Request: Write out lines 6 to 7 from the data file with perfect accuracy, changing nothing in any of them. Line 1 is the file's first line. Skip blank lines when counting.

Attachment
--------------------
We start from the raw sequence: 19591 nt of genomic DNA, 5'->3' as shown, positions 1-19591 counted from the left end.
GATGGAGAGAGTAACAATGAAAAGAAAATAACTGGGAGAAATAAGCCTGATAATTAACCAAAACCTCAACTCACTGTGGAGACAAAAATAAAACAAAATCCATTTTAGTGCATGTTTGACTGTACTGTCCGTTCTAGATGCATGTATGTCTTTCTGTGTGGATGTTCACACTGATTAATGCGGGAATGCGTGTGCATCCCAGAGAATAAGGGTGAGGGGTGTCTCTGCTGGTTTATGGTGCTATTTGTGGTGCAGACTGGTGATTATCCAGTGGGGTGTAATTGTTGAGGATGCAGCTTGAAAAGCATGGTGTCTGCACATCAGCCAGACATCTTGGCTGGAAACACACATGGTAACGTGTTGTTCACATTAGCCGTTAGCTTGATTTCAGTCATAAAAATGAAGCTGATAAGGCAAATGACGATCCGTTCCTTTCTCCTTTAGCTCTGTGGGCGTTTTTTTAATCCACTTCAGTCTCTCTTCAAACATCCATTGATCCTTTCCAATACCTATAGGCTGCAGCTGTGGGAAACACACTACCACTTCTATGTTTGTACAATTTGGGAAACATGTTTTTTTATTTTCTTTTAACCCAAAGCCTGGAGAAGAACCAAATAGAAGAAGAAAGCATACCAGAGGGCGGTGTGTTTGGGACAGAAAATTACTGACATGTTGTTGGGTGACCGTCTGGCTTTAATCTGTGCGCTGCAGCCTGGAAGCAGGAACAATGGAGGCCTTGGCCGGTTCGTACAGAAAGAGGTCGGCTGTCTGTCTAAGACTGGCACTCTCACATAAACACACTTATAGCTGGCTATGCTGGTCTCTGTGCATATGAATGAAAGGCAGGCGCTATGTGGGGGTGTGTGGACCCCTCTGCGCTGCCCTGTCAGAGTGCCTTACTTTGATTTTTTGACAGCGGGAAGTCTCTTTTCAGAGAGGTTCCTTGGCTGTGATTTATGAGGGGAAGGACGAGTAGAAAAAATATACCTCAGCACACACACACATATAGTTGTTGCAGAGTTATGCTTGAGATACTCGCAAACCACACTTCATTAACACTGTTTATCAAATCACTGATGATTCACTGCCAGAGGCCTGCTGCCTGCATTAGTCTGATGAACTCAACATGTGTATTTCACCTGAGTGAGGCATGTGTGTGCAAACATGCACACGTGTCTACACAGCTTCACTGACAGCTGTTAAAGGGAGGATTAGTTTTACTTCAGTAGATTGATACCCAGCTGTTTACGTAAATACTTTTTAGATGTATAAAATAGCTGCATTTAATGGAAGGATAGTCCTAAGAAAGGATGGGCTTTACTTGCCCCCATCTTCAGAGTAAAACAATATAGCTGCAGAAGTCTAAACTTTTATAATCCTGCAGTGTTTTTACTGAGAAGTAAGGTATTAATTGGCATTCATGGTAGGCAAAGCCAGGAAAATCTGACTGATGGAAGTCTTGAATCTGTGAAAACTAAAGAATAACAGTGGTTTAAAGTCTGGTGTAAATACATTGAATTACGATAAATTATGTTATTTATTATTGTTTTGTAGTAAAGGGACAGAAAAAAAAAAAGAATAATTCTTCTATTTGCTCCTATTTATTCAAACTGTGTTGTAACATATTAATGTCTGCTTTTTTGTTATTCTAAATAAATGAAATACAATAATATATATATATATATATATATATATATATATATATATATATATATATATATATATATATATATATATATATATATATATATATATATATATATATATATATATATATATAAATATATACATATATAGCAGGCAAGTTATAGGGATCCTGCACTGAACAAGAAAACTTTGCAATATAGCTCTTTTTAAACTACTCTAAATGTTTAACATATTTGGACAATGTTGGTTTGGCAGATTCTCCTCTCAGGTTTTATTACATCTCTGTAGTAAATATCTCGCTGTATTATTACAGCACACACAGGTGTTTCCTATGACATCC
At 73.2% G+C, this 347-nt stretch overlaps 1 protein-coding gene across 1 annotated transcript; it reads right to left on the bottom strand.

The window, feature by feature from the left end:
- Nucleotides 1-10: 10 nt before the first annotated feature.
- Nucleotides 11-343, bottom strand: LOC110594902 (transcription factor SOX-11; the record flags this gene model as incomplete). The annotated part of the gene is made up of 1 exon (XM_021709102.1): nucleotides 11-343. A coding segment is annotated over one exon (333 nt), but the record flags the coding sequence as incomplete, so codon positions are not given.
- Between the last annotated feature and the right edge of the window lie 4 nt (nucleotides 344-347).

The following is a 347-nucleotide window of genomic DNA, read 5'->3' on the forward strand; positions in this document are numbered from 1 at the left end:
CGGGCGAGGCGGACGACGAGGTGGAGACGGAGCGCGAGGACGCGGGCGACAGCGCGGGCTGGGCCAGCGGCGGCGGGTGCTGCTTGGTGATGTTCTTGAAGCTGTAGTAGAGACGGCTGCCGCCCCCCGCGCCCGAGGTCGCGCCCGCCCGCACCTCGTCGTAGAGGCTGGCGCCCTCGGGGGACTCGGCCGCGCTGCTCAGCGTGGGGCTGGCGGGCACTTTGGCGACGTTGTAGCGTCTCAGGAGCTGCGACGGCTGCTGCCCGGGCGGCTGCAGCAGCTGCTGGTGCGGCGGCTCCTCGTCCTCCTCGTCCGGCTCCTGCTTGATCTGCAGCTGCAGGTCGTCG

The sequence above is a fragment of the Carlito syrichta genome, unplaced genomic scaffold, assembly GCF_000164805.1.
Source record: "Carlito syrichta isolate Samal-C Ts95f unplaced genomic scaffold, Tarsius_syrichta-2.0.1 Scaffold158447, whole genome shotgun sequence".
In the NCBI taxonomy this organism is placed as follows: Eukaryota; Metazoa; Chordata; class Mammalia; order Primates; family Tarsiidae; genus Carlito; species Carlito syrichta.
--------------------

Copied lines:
- Nucleotides 11-343, bottom strand: LOC110594902 (transcription factor SOX-11; the record flags this gene model as incomplete). The annotated part of the gene is made up of 1 exon (XM_021709102.1): nucleotides 11-343. A coding segment is annotated over one exon (333 nt), but the record flags the coding sequence as incomplete, so codon positions are not given.
- Between the last annotated feature and the right edge of the window lie 4 nt (nucleotides 344-347).